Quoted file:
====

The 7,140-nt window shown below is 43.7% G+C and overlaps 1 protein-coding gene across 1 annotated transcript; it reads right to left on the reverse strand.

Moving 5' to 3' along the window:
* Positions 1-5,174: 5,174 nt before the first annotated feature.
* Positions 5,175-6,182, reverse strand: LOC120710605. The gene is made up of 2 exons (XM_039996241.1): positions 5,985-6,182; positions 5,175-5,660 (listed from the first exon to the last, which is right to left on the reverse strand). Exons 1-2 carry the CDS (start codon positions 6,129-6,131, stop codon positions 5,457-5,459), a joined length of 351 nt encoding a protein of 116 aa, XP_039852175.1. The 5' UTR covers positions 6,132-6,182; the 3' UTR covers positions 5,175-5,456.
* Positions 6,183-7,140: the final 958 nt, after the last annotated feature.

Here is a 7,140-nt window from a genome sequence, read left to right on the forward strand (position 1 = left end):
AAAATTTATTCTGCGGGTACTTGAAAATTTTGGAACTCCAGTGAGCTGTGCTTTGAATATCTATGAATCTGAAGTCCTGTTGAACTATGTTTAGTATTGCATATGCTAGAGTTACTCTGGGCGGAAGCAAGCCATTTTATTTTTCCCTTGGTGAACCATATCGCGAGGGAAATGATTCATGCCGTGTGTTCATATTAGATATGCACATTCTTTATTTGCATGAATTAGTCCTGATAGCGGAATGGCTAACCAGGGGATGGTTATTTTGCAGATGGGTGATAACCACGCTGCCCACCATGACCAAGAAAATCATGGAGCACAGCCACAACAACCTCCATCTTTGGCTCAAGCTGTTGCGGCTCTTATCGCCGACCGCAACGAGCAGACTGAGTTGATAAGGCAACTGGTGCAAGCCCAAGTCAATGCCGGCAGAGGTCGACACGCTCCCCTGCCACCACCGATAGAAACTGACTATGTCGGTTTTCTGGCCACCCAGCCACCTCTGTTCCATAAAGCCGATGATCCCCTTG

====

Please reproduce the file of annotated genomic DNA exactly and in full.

The 7,140-nt window shown below is 43.7% G+C and overlaps 1 protein-coding gene across 1 annotated transcript; it reads right to left on the reverse strand.

Moving 5' to 3' along the window:
* Positions 1-5,174: 5,174 nt before the first annotated feature.
* Positions 5,175-6,182, reverse strand: LOC120710605. The gene is made up of 2 exons (XM_039996241.1): positions 5,985-6,182; positions 5,175-5,660 (listed from the first exon to the last, which is right to left on the reverse strand). Exons 1-2 carry the CDS (start codon positions 6,129-6,131, stop codon positions 5,457-5,459), a joined length of 351 nt encoding a protein of 116 aa, XP_039852175.1. The 5' UTR covers positions 6,132-6,182; the 3' UTR covers positions 5,175-5,456.
* Positions 6,183-7,140: the final 958 nt, after the last annotated feature.

Here is a 7,140-nt window from a genome sequence, read left to right on the forward strand (position 1 = left end):
AAAATTTATTCTGCGGGTACTTGAAAATTTTGGAACTCCAGTGAGCTGTGCTTTGAATATCTATGAATCTGAAGTCCTGTTGAACTATGTTTAGTATTGCATATGCTAGAGTTACTCTGGGCGGAAGCAAGCCATTTTATTTTTCCCTTGGTGAACCATATCGCGAGGGAAATGATTCATGCCGTGTGTTCATATTAGATATGCACATTCTTTATTTGCATGAATTAGTCCTGATAGCGGAATGGCTAACCAGGGGATGGTTATTTTGCAGATGGGTGATAACCACGCTGCCCACCATGACCAAGAAAATCATGGAGCACAGCCACAACAACCTCCATCTTTGGCTCAAGCTGTTGCGGCTCTTATCGCCGACCGCAACGAGCAGACTGAGTTGATAAGGCAACTGGTGCAAGCCCAAGTCAATGCCGGCAGAGGTCGACACGCTCCCCTGCCACCACCGATAGAAACTGACTATGTCGGTTTTCTGGCCACCCAGCCACCTCTGTTCCATAAAGCCGATGATCCCCTTG